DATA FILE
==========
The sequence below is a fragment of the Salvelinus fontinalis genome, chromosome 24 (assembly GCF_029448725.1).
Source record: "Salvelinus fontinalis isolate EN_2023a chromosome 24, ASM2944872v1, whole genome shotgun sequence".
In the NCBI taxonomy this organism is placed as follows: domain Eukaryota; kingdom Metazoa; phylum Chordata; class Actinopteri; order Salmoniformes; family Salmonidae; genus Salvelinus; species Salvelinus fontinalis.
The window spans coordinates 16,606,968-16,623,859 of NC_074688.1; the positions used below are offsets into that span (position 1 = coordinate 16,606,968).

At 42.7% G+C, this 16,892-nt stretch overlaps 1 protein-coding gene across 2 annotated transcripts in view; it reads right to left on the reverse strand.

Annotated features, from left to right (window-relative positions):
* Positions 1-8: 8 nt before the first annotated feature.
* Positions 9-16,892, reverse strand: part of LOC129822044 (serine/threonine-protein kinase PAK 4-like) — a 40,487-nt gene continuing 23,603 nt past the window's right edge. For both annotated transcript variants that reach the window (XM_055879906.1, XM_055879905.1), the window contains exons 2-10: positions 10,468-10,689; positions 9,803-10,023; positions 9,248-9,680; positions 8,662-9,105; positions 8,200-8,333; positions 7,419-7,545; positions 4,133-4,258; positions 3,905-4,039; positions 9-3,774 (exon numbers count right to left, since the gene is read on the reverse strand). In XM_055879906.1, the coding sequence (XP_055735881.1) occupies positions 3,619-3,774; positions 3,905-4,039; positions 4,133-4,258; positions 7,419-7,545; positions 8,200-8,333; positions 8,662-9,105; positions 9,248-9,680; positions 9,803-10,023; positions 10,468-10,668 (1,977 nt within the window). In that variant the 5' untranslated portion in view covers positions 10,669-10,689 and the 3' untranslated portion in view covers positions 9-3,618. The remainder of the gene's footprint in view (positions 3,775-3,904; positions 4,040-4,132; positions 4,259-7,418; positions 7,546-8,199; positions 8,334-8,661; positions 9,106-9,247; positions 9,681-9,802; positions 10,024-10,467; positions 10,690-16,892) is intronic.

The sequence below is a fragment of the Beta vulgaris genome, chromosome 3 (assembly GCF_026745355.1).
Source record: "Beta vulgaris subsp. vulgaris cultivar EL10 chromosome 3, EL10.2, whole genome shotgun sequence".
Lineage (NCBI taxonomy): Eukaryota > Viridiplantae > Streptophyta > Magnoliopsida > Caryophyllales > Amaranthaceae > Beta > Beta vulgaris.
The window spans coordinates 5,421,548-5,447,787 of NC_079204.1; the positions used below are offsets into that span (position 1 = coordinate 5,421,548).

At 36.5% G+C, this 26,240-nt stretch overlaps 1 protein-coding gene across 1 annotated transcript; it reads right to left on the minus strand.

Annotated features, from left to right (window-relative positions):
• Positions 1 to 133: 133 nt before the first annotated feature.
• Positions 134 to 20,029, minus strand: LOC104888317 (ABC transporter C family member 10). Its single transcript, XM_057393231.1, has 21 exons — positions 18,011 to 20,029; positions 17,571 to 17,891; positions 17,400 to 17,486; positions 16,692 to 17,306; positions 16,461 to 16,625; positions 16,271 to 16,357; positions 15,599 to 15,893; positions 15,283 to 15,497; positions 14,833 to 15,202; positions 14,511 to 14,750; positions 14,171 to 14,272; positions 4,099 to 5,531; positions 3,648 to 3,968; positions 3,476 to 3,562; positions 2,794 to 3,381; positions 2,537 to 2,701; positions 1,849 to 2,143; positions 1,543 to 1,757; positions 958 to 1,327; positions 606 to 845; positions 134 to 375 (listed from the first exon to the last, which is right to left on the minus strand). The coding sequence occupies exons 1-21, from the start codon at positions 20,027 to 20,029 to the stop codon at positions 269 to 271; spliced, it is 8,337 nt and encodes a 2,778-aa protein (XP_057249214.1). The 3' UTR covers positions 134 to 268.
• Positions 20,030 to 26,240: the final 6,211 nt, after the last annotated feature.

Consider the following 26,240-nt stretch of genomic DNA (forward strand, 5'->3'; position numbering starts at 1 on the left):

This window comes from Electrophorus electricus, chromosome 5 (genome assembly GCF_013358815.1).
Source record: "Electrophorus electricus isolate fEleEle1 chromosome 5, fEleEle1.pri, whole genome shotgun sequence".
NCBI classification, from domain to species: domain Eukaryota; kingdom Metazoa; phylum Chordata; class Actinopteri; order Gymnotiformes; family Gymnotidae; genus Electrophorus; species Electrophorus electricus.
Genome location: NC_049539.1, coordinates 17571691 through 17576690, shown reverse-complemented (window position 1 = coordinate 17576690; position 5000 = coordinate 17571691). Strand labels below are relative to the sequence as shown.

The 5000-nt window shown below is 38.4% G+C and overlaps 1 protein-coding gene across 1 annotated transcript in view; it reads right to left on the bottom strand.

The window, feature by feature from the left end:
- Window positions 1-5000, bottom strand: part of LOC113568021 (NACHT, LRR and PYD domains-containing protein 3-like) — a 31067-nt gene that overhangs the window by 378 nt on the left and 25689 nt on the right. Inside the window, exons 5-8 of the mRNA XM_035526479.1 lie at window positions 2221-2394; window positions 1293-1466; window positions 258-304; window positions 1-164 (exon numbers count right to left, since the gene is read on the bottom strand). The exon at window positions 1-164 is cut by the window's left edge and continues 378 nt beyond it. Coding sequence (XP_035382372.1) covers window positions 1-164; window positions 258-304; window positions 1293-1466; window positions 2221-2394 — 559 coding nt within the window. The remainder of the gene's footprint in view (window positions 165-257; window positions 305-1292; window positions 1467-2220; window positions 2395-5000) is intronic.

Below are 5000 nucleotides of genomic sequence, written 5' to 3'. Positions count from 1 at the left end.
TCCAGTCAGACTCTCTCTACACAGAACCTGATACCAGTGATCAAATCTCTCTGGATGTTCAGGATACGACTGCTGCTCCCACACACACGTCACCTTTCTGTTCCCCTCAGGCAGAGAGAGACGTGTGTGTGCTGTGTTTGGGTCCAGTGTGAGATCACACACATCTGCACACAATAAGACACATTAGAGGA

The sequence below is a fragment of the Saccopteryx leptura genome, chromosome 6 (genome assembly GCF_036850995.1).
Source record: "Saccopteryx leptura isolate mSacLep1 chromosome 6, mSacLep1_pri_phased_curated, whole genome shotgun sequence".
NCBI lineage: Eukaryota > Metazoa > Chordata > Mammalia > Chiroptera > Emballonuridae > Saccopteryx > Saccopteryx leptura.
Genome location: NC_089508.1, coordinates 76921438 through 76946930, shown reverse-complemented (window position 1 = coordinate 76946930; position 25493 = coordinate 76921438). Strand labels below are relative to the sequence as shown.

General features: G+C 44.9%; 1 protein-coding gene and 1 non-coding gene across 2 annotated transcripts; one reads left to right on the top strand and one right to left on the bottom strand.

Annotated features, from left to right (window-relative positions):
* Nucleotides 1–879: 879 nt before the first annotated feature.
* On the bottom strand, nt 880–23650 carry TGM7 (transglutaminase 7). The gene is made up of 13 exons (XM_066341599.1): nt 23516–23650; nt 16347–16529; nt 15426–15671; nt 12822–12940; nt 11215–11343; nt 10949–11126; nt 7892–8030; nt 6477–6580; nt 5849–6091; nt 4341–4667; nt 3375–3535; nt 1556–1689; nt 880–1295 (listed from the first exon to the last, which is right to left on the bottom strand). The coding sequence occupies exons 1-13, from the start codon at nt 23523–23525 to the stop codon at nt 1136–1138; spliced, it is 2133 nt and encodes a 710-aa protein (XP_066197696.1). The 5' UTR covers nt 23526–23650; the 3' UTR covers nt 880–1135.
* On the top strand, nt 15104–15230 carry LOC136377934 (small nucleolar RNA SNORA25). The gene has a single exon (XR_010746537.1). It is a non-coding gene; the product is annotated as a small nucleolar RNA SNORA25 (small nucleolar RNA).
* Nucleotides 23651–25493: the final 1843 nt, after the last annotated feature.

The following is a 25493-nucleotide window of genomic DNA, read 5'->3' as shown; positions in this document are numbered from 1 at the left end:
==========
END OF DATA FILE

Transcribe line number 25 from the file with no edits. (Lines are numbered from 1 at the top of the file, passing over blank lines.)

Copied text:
- Window positions 1-5000, bottom strand: part of LOC113568021 (NACHT, LRR and PYD domains-containing protein 3-like) — a 31067-nt gene that overhangs the window by 378 nt on the left and 25689 nt on the right. Inside the window, exons 5-8 of the mRNA XM_035526479.1 lie at window positions 2221-2394; window positions 1293-1466; window positions 258-304; window positions 1-164 (exon numbers count right to left, since the gene is read on the bottom strand). The exon at window positions 1-164 is cut by the window's left edge and continues 378 nt beyond it. Coding sequence (XP_035382372.1) covers window positions 1-164; window positions 258-304; window positions 1293-1466; window positions 2221-2394 — 559 coding nt within the window. The remainder of the gene's footprint in view (window positions 165-257; window positions 305-1292; window positions 1467-2220; window positions 2395-5000) is intronic.